Poster: Molecular & Cellular Plant-Microbe Interactions: Proteomics/Metabolomics/Genomics
Independent amplification of a housekeeping gene and its evolutionary significance in the Dothideomycetes
B. DHILLON (1), G. Kema (2), S. Goodwin (3), B. Bluhm (1) (1) University of Arkansas, U.S.A.; (2) Plant Research International, Wageningen University and Research Centre, Netherlands; (3) USDA/ARS Purdue University, U.S.A.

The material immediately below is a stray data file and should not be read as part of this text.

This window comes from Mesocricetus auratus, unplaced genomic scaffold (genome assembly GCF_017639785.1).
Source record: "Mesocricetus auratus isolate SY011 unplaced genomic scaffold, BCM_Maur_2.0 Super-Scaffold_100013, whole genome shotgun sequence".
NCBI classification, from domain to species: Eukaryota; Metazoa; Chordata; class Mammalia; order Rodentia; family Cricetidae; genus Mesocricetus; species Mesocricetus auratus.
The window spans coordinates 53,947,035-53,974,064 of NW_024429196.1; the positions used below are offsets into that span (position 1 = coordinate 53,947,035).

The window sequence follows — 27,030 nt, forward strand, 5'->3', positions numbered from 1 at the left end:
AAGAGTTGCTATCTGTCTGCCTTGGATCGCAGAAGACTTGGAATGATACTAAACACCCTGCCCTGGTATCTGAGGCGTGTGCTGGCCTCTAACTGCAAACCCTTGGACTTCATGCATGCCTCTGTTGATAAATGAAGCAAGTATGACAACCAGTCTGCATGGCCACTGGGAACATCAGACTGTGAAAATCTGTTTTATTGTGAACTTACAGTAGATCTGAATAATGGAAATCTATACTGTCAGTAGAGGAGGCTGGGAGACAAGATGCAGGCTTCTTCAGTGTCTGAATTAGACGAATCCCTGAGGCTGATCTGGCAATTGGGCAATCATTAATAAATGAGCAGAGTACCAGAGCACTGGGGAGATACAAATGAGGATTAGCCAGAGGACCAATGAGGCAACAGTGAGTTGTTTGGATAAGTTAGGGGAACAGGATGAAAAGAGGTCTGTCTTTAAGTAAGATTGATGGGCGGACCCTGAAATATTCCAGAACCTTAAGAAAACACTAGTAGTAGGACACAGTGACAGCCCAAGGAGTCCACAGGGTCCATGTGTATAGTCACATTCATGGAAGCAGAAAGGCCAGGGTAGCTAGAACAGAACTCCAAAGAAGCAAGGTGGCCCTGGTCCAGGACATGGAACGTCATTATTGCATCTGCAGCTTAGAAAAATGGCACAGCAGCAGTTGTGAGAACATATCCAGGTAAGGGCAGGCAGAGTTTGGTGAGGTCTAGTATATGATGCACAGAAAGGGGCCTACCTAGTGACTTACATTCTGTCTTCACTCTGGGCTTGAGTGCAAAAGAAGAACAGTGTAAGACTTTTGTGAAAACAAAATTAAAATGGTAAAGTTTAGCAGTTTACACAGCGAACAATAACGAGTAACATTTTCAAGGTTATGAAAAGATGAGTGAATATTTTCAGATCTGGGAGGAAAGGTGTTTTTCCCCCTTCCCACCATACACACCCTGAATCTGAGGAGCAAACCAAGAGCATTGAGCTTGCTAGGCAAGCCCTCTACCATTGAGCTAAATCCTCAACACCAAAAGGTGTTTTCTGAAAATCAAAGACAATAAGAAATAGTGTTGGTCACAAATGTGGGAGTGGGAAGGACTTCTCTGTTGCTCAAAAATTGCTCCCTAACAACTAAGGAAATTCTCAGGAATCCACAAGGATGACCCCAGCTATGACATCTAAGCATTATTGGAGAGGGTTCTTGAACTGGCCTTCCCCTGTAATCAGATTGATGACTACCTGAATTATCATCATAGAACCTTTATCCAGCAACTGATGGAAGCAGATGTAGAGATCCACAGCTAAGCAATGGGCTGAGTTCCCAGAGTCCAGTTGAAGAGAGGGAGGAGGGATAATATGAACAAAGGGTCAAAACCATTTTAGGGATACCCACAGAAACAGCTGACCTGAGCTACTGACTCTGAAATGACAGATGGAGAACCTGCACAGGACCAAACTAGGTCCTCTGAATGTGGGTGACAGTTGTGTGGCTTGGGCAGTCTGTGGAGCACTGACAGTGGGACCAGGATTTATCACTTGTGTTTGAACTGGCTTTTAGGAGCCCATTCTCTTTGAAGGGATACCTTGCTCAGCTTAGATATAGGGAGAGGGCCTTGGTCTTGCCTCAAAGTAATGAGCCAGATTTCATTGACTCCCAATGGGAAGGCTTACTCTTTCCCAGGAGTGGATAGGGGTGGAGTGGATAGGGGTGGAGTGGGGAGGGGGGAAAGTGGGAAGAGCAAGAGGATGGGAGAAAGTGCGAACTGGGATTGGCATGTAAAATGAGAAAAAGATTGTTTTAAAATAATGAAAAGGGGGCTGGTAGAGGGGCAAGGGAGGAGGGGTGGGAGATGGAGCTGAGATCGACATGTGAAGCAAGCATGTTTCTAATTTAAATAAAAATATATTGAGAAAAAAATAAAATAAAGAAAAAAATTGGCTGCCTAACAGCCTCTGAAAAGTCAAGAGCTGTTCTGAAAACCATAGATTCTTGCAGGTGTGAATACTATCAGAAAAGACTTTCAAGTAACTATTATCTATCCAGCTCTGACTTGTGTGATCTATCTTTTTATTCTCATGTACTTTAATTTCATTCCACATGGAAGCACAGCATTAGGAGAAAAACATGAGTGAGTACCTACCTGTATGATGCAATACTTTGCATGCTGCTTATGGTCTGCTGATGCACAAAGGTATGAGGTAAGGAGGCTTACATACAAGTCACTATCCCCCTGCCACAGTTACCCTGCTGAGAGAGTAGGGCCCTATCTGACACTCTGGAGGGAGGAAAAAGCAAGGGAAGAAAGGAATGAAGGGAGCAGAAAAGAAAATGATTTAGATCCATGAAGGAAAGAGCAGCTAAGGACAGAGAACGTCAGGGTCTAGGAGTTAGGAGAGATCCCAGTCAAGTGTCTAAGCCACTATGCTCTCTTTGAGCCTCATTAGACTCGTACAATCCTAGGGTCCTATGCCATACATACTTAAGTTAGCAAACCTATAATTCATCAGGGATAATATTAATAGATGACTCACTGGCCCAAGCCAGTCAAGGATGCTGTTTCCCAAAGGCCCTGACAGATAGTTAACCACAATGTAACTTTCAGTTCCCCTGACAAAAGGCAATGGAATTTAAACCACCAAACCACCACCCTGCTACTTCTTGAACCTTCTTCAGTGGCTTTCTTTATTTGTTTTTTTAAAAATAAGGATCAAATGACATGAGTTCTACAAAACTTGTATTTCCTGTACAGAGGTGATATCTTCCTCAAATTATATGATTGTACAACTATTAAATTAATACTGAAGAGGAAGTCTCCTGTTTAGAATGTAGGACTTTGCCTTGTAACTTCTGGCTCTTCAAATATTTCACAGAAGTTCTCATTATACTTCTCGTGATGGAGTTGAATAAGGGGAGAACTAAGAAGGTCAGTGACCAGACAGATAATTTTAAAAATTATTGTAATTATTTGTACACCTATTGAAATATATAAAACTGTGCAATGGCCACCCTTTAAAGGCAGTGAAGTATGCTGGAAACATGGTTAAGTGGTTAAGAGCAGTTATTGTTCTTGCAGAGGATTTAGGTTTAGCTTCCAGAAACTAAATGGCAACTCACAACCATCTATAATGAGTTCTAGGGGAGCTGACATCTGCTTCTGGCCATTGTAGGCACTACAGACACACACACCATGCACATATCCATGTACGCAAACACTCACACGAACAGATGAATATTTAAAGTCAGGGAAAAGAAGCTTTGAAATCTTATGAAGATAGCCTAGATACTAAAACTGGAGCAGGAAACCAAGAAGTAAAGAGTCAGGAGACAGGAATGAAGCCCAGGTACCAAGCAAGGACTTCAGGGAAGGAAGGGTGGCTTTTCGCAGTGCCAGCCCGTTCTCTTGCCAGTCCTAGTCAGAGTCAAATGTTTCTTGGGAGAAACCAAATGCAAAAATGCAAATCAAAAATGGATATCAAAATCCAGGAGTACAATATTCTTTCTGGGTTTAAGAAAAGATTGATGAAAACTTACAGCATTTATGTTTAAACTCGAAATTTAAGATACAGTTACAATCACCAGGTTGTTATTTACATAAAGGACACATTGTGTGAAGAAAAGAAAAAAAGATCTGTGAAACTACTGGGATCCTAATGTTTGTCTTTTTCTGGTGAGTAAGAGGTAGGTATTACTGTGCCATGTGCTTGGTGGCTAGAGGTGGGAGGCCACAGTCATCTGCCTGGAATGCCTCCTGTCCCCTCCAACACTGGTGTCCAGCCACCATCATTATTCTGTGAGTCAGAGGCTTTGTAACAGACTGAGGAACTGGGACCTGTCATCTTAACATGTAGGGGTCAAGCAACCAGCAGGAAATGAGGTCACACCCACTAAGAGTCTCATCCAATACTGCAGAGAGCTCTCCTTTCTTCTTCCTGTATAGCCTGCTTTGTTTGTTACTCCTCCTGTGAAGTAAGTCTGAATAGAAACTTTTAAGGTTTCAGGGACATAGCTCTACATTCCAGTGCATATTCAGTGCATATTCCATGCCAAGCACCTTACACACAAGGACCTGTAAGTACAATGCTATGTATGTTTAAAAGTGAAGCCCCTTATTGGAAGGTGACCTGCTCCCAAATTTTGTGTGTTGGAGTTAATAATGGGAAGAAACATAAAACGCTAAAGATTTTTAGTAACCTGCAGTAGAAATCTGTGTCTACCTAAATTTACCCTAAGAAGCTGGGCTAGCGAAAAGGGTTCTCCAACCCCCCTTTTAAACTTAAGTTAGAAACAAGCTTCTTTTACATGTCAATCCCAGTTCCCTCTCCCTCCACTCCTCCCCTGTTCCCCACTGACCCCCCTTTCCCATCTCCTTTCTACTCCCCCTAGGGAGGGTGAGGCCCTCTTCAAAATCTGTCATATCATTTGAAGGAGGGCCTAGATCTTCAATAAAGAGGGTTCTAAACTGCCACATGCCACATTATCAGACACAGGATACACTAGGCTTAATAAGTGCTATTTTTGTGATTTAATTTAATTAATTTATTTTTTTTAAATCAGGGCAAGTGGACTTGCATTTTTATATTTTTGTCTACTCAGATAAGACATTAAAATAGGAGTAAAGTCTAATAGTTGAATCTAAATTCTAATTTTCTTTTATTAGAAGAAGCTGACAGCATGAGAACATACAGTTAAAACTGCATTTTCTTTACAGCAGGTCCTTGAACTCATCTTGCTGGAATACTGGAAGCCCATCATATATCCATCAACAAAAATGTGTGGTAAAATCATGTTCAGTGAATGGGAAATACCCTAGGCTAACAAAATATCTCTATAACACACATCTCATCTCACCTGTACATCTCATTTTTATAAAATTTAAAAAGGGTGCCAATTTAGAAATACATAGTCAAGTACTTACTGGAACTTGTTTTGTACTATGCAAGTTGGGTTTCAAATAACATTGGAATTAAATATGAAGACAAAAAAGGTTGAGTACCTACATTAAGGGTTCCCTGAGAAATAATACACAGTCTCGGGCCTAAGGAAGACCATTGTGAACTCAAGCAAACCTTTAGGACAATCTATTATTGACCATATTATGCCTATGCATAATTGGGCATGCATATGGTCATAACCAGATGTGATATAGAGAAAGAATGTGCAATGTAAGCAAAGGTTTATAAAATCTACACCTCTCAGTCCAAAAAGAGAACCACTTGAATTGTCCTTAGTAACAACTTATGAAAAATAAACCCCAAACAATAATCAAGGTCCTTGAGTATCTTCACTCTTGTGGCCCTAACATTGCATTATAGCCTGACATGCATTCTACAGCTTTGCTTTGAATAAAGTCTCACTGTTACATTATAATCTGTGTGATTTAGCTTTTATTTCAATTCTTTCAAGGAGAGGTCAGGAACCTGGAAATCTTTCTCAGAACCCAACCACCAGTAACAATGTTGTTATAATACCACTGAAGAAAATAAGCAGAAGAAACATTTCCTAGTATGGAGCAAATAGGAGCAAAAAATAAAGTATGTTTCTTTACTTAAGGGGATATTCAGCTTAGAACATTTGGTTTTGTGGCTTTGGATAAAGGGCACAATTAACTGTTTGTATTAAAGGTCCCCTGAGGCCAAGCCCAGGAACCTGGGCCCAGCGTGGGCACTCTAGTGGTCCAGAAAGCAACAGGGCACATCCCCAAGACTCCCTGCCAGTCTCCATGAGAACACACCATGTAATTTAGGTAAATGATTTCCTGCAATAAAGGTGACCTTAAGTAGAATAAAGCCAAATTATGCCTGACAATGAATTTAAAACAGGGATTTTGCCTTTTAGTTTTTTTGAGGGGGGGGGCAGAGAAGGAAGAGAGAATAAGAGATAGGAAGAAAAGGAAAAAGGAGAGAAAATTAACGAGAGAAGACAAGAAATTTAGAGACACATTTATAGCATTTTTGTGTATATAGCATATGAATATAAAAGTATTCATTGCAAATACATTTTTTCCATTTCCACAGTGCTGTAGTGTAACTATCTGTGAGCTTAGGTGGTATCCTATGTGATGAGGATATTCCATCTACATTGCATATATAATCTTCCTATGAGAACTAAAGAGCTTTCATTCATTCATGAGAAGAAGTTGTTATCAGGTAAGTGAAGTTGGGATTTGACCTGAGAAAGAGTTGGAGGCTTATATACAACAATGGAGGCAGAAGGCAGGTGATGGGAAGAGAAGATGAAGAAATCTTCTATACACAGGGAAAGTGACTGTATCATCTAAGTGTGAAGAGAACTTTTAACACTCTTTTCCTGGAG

Transposable elements (TEs) are key drivers of genome evolution, but the exact mechanisms of how they modulate gene and genome function are largely unknown. We identified an event where a housekeeping gene (histone H3) was captured and amplified by a hAT DNA transposon in the genome of the banana pathogen Pseudocercospora fijiensis. Comparative genome analysis in related Capnodiales revealed a similar event occurred in the corn pathogens Cercospora zeae-maydis and C. zeina, but was lacking in the soybean pathogens C. sojina and C. flagellaris. Histone H3 amplification had been described previously in Pleosporales (Pyrenophora tritici-repentis). Our analysis showed key differences in the amplification events between the Pleosporales and Capnodiales, namely, 1) extent of histone H3 amplification, 2) difference in H3 nucleotide composition and 3) number of functional H3 genes present. In the Capnodiales, all amplified H3 copies were inactivated by RIP, which suggests the original H3 gene was under strong negative selection pressure. The interplay of TEs and RIP can result in various outcomes for gene and genome evolution. For instance, when TEs act as breeding grounds for pathogenicity genes, such interactions can influence gene function and/or regulation, and ultimately affect host-pathogen interactions.